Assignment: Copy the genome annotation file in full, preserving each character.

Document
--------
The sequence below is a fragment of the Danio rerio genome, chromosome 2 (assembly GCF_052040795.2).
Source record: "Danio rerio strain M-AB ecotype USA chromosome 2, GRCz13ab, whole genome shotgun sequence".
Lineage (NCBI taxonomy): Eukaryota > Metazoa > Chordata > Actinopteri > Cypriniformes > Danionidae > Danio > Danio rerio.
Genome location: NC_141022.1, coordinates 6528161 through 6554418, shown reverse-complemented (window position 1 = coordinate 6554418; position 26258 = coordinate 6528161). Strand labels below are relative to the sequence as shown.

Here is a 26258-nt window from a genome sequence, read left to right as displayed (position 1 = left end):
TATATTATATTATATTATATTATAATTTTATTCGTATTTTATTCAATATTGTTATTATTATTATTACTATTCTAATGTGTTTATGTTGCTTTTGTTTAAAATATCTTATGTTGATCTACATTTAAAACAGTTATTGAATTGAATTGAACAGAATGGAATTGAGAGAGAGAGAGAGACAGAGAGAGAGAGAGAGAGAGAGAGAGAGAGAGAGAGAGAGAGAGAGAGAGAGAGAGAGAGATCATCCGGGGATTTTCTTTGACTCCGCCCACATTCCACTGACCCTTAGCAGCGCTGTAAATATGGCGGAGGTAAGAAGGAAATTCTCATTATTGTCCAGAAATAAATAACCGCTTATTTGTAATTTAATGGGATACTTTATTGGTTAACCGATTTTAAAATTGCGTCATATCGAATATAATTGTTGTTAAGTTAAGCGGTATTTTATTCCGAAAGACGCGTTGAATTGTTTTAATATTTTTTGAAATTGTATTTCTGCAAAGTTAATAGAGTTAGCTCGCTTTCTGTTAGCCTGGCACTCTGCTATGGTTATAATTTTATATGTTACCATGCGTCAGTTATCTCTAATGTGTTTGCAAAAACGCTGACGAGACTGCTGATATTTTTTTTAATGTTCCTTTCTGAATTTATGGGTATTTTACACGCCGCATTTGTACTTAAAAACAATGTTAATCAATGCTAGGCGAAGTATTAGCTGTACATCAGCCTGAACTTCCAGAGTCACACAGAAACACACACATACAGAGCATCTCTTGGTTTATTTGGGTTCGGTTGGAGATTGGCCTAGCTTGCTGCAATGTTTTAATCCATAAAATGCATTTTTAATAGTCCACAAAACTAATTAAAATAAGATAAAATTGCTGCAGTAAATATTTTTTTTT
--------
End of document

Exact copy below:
The sequence below is a fragment of the Danio rerio genome, chromosome 2 (assembly GCF_052040795.2).
Source record: "Danio rerio strain M-AB ecotype USA chromosome 2, GRCz13ab, whole genome shotgun sequence".
Lineage (NCBI taxonomy): Eukaryota > Metazoa > Chordata > Actinopteri > Cypriniformes > Danionidae > Danio > Danio rerio.
Genome location: NC_141022.1, coordinates 6528161 through 6554418, shown reverse-complemented (window position 1 = coordinate 6554418; position 26258 = coordinate 6528161). Strand labels below are relative to the sequence as shown.

Here is a 26258-nt window from a genome sequence, read left to right as displayed (position 1 = left end):
TATATTATATTATATTATATTATAATTTTATTCGTATTTTATTCAATATTGTTATTATTATTATTACTATTCTAATGTGTTTATGTTGCTTTTGTTTAAAATATCTTATGTTGATCTACATTTAAAACAGTTATTGAATTGAATTGAACAGAATGGAATTGAGAGAGAGAGAGAGACAGAGAGAGAGAGAGAGAGAGAGAGAGAGAGAGAGAGAGAGAGAGAGAGAGAGAGAGAGAGATCATCCGGGGATTTTCTTTGACTCCGCCCACATTCCACTGACCCTTAGCAGCGCTGTAAATATGGCGGAGGTAAGAAGGAAATTCTCATTATTGTCCAGAAATAAATAACCGCTTATTTGTAATTTAATGGGATACTTTATTGGTTAACCGATTTTAAAATTGCGTCATATCGAATATAATTGTTGTTAAGTTAAGCGGTATTTTATTCCGAAAGACGCGTTGAATTGTTTTAATATTTTTTGAAATTGTATTTCTGCAAAGTTAATAGAGTTAGCTCGCTTTCTGTTAGCCTGGCACTCTGCTATGGTTATAATTTTATATGTTACCATGCGTCAGTTATCTCTAATGTGTTTGCAAAAACGCTGACGAGACTGCTGATATTTTTTTTAATGTTCCTTTCTGAATTTATGGGTATTTTACACGCCGCATTTGTACTTAAAAACAATGTTAATCAATGCTAGGCGAAGTATTAGCTGTACATCAGCCTGAACTTCCAGAGTCACACAGAAACACACACATACAGAGCATCTCTTGGTTTATTTGGGTTCGGTTGGAGATTGGCCTAGCTTGCTGCAATGTTTTAATCCATAAAATGCATTTTTAATAGTCCACAAAACTAATTAAAATAAGATAAAATTGCTGCAGTAAATATTTTTTTTT